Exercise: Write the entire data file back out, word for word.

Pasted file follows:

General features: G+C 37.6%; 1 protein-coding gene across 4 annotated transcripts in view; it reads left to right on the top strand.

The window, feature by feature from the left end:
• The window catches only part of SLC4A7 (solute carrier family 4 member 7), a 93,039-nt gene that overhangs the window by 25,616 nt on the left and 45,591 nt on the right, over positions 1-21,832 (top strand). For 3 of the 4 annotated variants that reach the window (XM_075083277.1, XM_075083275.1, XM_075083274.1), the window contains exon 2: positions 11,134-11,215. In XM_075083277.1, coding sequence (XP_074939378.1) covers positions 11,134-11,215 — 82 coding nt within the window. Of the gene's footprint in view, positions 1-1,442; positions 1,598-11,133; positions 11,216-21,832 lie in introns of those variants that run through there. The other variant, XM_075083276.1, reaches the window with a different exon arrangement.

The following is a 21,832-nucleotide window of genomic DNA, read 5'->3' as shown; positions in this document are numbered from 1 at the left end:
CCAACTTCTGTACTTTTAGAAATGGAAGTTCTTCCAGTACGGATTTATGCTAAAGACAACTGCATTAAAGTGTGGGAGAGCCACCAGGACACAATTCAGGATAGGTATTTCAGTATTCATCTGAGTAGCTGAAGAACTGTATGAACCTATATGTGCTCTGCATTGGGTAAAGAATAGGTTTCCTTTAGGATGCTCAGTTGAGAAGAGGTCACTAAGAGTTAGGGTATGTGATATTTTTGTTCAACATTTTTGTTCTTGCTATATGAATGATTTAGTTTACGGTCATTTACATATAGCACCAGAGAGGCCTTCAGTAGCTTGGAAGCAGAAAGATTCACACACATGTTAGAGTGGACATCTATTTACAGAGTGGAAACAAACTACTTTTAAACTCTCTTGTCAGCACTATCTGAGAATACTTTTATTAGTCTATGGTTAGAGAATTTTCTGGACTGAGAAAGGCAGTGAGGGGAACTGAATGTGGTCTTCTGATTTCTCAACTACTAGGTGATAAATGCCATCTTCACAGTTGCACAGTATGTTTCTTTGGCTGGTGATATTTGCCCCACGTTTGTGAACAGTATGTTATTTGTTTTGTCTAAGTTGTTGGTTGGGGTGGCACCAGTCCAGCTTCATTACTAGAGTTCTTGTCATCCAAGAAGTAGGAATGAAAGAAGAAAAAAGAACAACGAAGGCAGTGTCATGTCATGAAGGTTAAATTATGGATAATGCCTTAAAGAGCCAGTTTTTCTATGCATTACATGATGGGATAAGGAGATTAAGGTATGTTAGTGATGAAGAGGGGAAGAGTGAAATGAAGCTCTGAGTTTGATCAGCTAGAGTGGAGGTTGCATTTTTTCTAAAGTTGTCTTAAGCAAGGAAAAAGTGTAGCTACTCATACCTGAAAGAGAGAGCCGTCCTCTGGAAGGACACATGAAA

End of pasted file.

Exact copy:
General features: G+C 37.6%; 1 protein-coding gene across 4 annotated transcripts in view; it reads left to right on the top strand.

The window, feature by feature from the left end:
• The window catches only part of SLC4A7 (solute carrier family 4 member 7), a 93,039-nt gene that overhangs the window by 25,616 nt on the left and 45,591 nt on the right, over positions 1-21,832 (top strand). For 3 of the 4 annotated variants that reach the window (XM_075083277.1, XM_075083275.1, XM_075083274.1), the window contains exon 2: positions 11,134-11,215. In XM_075083277.1, coding sequence (XP_074939378.1) covers positions 11,134-11,215 — 82 coding nt within the window. Of the gene's footprint in view, positions 1-1,442; positions 1,598-11,133; positions 11,216-21,832 lie in introns of those variants that run through there. The other variant, XM_075083276.1, reaches the window with a different exon arrangement.

The following is a 21,832-nucleotide window of genomic DNA, read 5'->3' as shown; positions in this document are numbered from 1 at the left end:
CCAACTTCTGTACTTTTAGAAATGGAAGTTCTTCCAGTACGGATTTATGCTAAAGACAACTGCATTAAAGTGTGGGAGAGCCACCAGGACACAATTCAGGATAGGTATTTCAGTATTCATCTGAGTAGCTGAAGAACTGTATGAACCTATATGTGCTCTGCATTGGGTAAAGAATAGGTTTCCTTTAGGATGCTCAGTTGAGAAGAGGTCACTAAGAGTTAGGGTATGTGATATTTTTGTTCAACATTTTTGTTCTTGCTATATGAATGATTTAGTTTACGGTCATTTACATATAGCACCAGAGAGGCCTTCAGTAGCTTGGAAGCAGAAAGATTCACACACATGTTAGAGTGGACATCTATTTACAGAGTGGAAACAAACTACTTTTAAACTCTCTTGTCAGCACTATCTGAGAATACTTTTATTAGTCTATGGTTAGAGAATTTTCTGGACTGAGAAAGGCAGTGAGGGGAACTGAATGTGGTCTTCTGATTTCTCAACTACTAGGTGATAAATGCCATCTTCACAGTTGCACAGTATGTTTCTTTGGCTGGTGATATTTGCCCCACGTTTGTGAACAGTATGTTATTTGTTTTGTCTAAGTTGTTGGTTGGGGTGGCACCAGTCCAGCTTCATTACTAGAGTTCTTGTCATCCAAGAAGTAGGAATGAAAGAAGAAAAAAGAACAACGAAGGCAGTGTCATGTCATGAAGGTTAAATTATGGATAATGCCTTAAAGAGCCAGTTTTTCTATGCATTACATGATGGGATAAGGAGATTAAGGTATGTTAGTGATGAAGAGGGGAAGAGTGAAATGAAGCTCTGAGTTTGATCAGCTAGAGTGGAGGTTGCATTTTTTCTAAAGTTGTCTTAAGCAAGGAAAAAGTGTAGCTACTCATACCTGAAAGAGAGAGCCGTCCTCTGGAAGGACACATGAAA